The Fleet Model 9 sport biplane restoration has been put on hold so the crew can concentrate on the Ryan PT-22. 

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          Recently, visitors from Burbonnais, Illinois visited ACM. Here they watch Rembrandt Rick polish the P-51.

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         Rick gave a seminar about rib stitching at the 2006 EAA Oshkosh fly-in. He is a skilled aircraft and vehicle painter as well.
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         Getting a look at the PT-22 cockpit. Notice how even though this airplane has a long way to go before it flies again, the aluminum is polished and clean as though it would be flying to an airshow that afternoon..
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          This Fleet Model 9 sport biplane wing was being restored as this picture was taken. Only 25 were built and only two are still flying, and one of them is at ACM.
   Restoration of this aircraft has been put on hold until the Ryan PT-22 is returned to the air. For now, the top wing is on display as you see it here.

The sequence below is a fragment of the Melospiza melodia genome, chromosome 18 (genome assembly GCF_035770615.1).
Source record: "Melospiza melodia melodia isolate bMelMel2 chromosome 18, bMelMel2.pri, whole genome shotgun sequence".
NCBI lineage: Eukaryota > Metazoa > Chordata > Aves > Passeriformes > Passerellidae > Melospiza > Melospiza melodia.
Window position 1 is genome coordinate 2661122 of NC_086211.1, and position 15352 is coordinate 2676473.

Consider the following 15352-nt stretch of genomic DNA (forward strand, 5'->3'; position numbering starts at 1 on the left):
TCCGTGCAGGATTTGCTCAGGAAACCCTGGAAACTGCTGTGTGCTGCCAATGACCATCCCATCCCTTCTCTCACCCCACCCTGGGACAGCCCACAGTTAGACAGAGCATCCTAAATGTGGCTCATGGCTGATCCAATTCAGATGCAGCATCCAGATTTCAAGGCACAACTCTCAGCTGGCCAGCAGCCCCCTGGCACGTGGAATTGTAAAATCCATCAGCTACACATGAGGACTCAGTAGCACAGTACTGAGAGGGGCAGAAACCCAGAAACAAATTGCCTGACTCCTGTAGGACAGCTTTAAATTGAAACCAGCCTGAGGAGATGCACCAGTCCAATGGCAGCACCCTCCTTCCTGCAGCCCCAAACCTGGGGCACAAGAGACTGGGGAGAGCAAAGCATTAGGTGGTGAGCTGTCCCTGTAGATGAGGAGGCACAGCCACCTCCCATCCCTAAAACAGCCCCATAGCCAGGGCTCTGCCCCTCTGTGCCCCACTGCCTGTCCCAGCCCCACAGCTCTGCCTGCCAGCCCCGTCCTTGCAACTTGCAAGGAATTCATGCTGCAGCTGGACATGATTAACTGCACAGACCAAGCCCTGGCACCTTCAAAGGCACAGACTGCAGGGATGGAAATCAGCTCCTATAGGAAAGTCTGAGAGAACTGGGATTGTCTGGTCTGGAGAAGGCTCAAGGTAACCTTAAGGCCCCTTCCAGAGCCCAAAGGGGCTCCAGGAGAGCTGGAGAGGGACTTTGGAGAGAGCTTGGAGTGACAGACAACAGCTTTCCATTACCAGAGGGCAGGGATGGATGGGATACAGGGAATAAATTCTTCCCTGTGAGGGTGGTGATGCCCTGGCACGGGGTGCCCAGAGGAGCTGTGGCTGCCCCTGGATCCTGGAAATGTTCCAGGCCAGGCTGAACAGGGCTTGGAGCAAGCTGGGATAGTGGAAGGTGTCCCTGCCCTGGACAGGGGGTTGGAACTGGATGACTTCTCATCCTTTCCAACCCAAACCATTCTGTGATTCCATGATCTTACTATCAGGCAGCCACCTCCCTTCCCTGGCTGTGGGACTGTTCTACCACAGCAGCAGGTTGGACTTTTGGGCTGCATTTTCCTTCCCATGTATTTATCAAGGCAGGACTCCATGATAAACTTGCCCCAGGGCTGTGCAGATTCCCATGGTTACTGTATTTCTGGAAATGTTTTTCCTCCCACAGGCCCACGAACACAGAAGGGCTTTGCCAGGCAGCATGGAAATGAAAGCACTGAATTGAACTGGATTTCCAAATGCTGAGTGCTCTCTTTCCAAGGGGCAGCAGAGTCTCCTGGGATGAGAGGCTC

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             This P-51D, owned and flown by Mike George, has been based at SPI at least  15 years. It brought home the Reserve Grand Champion Award from Oshkosh in 1997 and is a delight to the eyes. Mike deserves a lot of credit for not covering the natural aluminum with "aluminum" colord paint. This airplane is kept in immaculate shape, and Mike flies it regularly. It is a thrill to see on the ground and in the air.
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         Air Combat Museum's Cessna O-2A "Duck." was brokered for sale and sold by Mark Clark's Courtesy Aircraft in Rockford, Illinois. It departed SPI in mid-2003, and was not listed in Courtesy's aircraft for sale inventory in early March 04. It is a combat veteran of the Vietnam War. It still carries bullet hole patches in the lower wing surface. Inexpensive compared with many twins, it is not cheap to fly.